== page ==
Like most of you in Southwest Georgia and Northwest Florida, I still deal with the aftermath of Hurricane Michael. Our community is slowly recovering from what seemed to be insurmountable odds last October. We are still trying to find that new normal that everyone talks about, but at the same time things for our city and county are better, much better.
For me personally, I reached a cathartic milestone last week. Eleven months after the storm, we moved back into our lake house at Compass Lake, Florida.
Our family has had a place at Compass Lake since before World War I. I had two sets of great-grandparents that built cottages on the spring fed lake. My own grandmother grew up as a child there, as did my mother, my siblings, my children and now my grandchildren.
Compass Lake is not a cabin. It is not a pretty spot with a nice view. It is not a place to ski, make homemade ice cream or snooze in a hammock. It is all that and more. It is where multiple generations have learned from their grandparents and taught their own children about life and family.
My brother and I had a total of 47 separate insurance claims due to Hurricane Michael. We had 30 restaurants closed at one time. Ernest had three enormous pines crash into his house. I had 40 trees topple into my yard. It was the perfect storm that managed to spread out to everywhere our company had a restaurant.
As I traveled back from Washington, D.C. where we were caught during the storm, I was obviously concerned about our home, our business, our employees and all the things that had happened to our community.
It was not until I saw the devastation at Compass Lake several days later that I allowed the emotion of the devastation to grab ahold of me. It ripped my heart out in ways I could not understand. As the final steward of this long family legacy, I somehow felt I had let everyone down.
Our massive dock, the location of so many generational discussions, was gone. Disappeared. The boat house was destroyed. The boat and jet-ski were crushed beyond recognition.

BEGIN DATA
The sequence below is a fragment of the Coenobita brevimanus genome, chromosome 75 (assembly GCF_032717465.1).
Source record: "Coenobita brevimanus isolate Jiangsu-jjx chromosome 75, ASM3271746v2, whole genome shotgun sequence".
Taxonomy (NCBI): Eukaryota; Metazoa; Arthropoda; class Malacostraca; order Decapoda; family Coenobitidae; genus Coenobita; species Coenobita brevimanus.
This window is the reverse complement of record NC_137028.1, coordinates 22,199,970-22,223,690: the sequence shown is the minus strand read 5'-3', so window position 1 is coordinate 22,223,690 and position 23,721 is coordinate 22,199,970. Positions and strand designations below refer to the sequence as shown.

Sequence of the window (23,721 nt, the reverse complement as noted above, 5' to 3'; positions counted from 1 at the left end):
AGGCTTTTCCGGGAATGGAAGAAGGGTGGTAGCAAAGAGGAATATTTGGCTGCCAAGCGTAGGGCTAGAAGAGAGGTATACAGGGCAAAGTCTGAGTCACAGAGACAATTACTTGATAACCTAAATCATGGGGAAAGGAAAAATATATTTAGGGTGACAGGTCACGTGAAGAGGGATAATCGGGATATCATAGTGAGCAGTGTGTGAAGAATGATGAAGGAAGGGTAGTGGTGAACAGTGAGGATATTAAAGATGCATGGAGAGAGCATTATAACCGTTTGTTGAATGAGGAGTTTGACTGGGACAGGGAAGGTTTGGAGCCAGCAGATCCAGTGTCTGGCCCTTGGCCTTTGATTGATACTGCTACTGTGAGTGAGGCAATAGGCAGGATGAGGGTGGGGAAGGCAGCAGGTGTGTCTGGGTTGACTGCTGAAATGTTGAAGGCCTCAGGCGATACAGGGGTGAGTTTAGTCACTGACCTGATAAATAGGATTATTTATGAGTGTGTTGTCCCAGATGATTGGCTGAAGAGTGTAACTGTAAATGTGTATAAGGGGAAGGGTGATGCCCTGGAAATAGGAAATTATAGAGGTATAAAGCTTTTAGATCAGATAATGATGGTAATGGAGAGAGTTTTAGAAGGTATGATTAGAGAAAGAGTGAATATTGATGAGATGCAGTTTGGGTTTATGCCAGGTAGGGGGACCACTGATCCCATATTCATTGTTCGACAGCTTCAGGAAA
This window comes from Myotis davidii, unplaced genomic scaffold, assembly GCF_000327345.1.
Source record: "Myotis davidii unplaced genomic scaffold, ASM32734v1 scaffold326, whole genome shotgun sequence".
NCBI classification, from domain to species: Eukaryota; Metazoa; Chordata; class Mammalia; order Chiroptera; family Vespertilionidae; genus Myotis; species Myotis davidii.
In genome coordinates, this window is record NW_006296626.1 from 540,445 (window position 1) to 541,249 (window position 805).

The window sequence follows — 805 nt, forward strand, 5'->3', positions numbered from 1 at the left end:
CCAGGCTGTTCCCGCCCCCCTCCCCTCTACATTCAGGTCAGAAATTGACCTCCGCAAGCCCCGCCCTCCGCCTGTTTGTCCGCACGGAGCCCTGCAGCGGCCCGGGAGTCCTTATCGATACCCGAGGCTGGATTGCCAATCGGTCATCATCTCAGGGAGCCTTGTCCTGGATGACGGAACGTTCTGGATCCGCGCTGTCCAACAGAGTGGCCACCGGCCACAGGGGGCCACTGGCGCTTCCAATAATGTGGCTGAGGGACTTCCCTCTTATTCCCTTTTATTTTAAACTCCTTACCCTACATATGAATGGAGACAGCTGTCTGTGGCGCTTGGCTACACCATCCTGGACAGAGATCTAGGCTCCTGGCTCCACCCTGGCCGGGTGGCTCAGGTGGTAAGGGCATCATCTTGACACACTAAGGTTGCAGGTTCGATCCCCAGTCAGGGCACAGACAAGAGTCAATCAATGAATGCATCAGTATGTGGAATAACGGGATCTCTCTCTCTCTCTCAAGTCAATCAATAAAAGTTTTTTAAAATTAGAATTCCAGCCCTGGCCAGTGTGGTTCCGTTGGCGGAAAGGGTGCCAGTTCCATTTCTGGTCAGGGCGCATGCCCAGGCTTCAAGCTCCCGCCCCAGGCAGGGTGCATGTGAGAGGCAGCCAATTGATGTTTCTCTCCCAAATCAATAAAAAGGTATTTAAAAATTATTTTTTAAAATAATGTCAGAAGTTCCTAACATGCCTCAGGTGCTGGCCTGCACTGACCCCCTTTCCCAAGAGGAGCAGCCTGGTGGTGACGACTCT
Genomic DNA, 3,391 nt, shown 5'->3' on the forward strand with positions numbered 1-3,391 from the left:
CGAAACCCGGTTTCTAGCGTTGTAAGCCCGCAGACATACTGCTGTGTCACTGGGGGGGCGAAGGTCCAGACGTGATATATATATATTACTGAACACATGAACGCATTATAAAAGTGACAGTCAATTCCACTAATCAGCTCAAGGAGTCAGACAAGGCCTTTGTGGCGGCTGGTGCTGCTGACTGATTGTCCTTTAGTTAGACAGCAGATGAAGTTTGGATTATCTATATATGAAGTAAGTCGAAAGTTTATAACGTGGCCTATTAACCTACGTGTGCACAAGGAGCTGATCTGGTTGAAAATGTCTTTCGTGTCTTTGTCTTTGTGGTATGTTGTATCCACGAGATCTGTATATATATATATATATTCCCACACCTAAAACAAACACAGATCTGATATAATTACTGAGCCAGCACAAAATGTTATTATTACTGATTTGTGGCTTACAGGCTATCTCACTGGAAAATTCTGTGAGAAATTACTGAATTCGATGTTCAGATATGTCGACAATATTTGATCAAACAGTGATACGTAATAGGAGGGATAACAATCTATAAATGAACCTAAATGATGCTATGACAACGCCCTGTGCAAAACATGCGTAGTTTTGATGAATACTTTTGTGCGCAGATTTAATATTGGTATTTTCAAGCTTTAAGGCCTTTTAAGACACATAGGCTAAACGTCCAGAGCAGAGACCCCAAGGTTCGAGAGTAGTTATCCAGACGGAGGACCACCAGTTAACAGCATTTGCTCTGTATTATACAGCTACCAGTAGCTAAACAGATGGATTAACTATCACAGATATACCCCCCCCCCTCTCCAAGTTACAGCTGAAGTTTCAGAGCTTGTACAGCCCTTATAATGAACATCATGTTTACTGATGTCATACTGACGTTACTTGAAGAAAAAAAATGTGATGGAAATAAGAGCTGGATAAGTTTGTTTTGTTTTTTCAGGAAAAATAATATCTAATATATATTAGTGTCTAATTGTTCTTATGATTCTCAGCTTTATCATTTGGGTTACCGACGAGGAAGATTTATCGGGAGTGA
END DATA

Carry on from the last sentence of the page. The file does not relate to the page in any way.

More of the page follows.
The magnificent live oak trees were mangled but the wonderful cypress trees along the shore stood tall, giving a testament as to why their particular design by Mother Nature made them so resilient.
Our first decision was to rebuild rather than tear down the house. Time will tell if that was a smart move, but the concrete block walls were sturdy and sound. We gutted the house down to the block.
In its place came new wiring, plumbing, sheetrock, LED lighting. Everything was designed to code, a first to any house we have owned at the lake in the past 106 years.
I drove the 60 miles to Compass Lake every single week in the past eleven months. Doing so was an emotional challenge. I had to pass through Marianna, Florida which was crushed by the storm. I would try different routes to try to minimize the depressing views, but each new direction was worse than the previous way. My heart still aches for that community, as it does for our own.
Ever so slowly, the transformation began. New siding, roof, deck, flooring, lighting, appliances, windows, and on and on. As we progressed I began to believe we made the right decision. It is a modern version of an old cabin. Michael did not rob us of our treasured lake house, it only made it better.
This week, we will finalize the plans on what will hopefully be an improved dock, designed to foster even better conversations between generations yet to come.
I remember asking my parents if we could go to the lake to see our grandparents. I expect my own mother did the same thing since at the age of 87 she will tell you that Compass Lake is her favorite place in the whole world.
But the words that make my heart sing are when I hear my own grandchildren ask to come to the lake. It is when I hear them cry when it is time to leave. It is the joy in hearing them arrive and the nap on the hammock when they finally depart.
I have written many times about Compass Lake, but it took almost losing it for me to truly understand all that it means to me. Family. Past. Present. Future.
Dan Ponder can be reached at [email protected]